PRIVATE high rise flats will be inspected over fears exterior cladding caused an horrific fire in a West London tower block to spread.

The devastating blaze in the Grenfell Tower, in North Kensington, has led to a safety review of council and independent flats across the Southend borough.

They include Essex House, in Southchurch Avenue. The former Lloyds building was refurbished in 1992, with the project involving replacing old cladding which made the building drafty. Asbestos was also removed from interior panels.

The block was later bought by Weston Homes, which converted the office into homes.

The company told the Echo it is confident the block is safe - but has vowed to inspect the structure after receiving a number of calls from worried residents.

A spokesman said: “Following the terrible events at Grenfell Tower, in North Kensington, Weston Homes wishes to reassure residents of the stringent fire safety practices and installed systems within Essex House, Southchurch Avenue, Southend.

“Weston Homes redeveloped the building, completing works in July of 2016, which included various fire safety measures required by the law and recommended by expert fire safety consultants Fds Consult.”

The spokesman added: “The changes made to the building were numerous, including but not limited to fully compartmentalising the building to contain fires and installing both horizontal and vertical fire barriers between the buildings retained façade and its structure.

“Internally, each apartment has been fitted with both a self-contained detection unit and sprinkler system. Within the common areas and stairwells, Weston Homes has installed a mechanical smoke ventilation system , utilising both ventilation shafts and a large fan on the roof of the building to quickly clear all corridors and stairwells of smoke in the event of a fire, easing escape for residents and ingress for fire fighters.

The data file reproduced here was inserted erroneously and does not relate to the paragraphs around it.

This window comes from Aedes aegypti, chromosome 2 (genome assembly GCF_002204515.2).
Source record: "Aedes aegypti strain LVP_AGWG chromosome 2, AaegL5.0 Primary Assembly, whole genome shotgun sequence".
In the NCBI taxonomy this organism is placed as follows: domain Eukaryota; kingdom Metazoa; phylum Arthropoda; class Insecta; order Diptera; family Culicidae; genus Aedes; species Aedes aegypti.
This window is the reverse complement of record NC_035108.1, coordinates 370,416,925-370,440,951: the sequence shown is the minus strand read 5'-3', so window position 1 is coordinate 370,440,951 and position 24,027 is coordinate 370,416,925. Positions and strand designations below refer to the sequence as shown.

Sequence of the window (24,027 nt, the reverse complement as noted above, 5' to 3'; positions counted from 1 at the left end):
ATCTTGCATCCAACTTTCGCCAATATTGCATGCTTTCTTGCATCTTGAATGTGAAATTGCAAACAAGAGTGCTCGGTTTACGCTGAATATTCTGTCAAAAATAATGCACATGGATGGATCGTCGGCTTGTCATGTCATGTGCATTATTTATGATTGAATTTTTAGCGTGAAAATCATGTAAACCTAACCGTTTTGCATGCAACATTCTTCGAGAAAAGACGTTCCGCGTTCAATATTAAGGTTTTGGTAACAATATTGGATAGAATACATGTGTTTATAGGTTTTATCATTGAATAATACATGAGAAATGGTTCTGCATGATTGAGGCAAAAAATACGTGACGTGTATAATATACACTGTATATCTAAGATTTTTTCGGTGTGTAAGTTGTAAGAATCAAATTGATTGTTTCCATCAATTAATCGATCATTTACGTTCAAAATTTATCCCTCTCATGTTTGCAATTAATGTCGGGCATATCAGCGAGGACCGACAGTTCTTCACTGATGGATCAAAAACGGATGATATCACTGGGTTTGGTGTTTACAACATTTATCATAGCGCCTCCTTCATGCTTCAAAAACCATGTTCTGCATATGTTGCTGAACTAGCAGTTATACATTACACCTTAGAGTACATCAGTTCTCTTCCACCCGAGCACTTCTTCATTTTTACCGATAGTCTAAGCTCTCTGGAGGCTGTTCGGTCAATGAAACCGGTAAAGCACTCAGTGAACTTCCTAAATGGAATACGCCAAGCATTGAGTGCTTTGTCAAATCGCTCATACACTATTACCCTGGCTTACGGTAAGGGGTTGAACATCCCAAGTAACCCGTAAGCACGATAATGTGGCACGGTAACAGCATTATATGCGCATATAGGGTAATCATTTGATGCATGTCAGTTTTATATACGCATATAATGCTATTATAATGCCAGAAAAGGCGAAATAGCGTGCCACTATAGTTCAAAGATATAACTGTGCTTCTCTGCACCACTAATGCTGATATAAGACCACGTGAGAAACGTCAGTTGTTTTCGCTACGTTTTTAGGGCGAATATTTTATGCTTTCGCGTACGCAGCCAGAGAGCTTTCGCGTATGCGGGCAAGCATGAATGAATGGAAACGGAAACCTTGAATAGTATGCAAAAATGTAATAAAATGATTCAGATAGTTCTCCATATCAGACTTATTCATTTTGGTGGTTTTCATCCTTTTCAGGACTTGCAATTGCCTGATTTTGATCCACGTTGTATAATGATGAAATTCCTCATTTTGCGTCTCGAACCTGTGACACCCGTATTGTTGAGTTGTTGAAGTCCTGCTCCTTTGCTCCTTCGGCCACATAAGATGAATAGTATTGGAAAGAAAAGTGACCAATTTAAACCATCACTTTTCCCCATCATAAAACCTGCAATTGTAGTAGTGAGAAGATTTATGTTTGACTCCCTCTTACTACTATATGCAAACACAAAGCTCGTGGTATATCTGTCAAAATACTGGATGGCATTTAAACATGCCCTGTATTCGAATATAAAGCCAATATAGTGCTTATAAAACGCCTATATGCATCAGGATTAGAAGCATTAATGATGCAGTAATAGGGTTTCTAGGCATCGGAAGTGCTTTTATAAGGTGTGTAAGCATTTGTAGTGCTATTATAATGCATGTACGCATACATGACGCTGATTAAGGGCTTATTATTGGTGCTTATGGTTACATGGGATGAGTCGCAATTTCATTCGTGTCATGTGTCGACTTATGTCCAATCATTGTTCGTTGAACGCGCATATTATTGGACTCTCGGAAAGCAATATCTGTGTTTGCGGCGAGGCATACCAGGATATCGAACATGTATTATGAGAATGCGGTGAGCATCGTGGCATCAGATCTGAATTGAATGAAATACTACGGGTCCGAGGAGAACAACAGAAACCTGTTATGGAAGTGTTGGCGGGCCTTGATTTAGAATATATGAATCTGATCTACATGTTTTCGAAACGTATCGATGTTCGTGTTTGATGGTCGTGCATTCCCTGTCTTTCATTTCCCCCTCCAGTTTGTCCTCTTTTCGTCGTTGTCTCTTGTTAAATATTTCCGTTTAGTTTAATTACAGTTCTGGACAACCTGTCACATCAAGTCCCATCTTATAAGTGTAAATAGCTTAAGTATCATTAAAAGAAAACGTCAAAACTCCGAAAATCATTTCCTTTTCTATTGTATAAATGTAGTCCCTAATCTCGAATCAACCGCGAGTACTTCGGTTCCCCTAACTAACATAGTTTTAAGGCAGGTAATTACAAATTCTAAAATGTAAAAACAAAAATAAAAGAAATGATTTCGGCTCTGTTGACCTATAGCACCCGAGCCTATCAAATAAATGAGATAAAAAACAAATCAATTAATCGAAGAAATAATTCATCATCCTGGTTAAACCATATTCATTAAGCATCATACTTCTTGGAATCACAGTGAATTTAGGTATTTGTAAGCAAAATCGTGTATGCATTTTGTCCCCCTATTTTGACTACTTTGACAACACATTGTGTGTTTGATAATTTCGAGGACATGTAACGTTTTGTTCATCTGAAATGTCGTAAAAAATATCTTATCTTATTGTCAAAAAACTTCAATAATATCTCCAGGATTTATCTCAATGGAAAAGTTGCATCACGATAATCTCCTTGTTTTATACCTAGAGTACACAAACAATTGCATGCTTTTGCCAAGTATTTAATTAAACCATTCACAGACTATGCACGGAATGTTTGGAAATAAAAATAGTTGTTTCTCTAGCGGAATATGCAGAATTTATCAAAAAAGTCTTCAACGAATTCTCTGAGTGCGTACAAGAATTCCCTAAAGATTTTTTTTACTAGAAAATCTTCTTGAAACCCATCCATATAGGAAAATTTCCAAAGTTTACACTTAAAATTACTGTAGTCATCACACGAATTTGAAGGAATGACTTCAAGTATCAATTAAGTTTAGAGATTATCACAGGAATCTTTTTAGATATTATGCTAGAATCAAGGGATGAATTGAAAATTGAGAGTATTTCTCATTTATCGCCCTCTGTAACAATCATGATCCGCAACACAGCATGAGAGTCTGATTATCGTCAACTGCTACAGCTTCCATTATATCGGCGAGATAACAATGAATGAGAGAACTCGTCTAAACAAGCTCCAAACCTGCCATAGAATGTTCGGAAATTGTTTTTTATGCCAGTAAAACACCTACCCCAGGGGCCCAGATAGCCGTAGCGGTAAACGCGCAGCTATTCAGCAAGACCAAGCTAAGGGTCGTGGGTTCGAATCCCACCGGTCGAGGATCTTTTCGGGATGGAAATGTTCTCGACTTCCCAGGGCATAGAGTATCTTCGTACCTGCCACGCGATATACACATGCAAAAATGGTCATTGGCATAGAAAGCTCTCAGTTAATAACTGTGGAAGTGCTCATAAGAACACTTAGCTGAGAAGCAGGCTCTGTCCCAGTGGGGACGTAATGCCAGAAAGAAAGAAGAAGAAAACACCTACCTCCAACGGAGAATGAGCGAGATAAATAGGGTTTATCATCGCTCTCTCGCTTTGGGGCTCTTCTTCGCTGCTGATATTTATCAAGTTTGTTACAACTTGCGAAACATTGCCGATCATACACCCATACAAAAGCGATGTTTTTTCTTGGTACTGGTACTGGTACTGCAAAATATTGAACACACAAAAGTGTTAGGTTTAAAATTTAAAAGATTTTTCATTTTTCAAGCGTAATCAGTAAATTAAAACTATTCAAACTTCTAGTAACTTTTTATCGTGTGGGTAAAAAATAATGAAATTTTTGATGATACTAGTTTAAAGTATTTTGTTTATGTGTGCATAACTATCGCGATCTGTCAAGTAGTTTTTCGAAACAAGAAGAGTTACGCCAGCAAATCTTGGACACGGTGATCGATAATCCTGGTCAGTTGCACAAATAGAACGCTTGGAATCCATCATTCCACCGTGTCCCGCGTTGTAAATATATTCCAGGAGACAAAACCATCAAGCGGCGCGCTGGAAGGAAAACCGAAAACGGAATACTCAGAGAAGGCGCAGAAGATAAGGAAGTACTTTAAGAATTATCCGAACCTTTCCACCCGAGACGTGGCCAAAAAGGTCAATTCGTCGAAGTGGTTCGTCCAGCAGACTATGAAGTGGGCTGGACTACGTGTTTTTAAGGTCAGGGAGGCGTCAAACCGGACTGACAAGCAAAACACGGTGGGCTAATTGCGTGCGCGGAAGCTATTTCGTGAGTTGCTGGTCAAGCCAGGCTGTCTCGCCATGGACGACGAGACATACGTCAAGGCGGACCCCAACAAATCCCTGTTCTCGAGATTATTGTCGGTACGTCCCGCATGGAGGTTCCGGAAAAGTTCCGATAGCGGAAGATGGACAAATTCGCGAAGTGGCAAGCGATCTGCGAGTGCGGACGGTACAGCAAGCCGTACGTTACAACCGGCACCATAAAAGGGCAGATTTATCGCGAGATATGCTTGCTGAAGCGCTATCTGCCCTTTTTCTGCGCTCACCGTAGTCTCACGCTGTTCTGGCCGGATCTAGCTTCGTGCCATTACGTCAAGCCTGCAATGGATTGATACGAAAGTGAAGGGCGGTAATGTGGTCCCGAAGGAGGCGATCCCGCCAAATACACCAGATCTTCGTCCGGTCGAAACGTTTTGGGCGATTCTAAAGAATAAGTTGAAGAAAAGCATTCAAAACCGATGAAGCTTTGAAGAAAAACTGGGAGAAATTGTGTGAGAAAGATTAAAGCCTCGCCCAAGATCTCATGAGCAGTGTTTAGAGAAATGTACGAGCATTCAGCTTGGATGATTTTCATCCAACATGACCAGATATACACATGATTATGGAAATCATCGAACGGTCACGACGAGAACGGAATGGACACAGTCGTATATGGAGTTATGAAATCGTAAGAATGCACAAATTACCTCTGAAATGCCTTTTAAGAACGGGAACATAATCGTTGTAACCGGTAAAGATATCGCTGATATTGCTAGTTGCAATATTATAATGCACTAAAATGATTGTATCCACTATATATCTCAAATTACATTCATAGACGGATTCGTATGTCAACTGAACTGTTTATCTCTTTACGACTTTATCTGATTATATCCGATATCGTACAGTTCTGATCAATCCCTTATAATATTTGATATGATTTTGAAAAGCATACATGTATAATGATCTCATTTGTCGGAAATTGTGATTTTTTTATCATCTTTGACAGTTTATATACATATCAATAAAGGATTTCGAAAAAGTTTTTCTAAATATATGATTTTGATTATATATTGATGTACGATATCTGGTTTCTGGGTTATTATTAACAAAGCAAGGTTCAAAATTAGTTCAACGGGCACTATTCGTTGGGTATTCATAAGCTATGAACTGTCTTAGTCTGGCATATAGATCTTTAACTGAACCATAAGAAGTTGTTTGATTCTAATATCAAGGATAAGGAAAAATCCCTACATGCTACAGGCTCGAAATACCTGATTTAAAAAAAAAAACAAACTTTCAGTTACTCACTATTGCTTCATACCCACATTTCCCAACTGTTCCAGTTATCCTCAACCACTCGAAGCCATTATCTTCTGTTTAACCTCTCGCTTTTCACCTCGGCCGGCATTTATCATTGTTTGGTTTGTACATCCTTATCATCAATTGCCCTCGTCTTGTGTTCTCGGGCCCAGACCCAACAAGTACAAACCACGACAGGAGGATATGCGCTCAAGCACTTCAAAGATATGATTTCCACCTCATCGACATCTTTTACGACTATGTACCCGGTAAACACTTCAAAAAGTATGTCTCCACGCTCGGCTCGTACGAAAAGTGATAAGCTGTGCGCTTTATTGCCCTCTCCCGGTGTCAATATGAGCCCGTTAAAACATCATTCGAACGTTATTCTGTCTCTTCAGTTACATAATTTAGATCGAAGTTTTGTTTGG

“As a duty of care, Weston Homes will be carrying out a review of all our high-rise buildings.”

Office blocks in Victoria Avenue which are currently being converted to flats by a number of developers will now be reviewed by Southend Council. These include the Heath and Carby House blocks.

Under current planning regulations, developers do not need planning permission to convert office blocks into homes provided the exterior is not changed. However, the council said a review of materials used in the conversions would now be carried out.

Mark Flewitt, councillor responsible for housing and planning and sustainability, said: “Our priority in terms of building control is to ensure that occupants of buildings are safe. In light of the fire at Grenfell Tower, the building control team is re-examining the position on a number of buildings and will be keeping discussions open with developers. If, as a result of this reassurance exercise, there is any concern about materials, we will act accordingly.”

When the Echo went to print, the official death toll stood at 30 - although it is feared that number will rise significantly.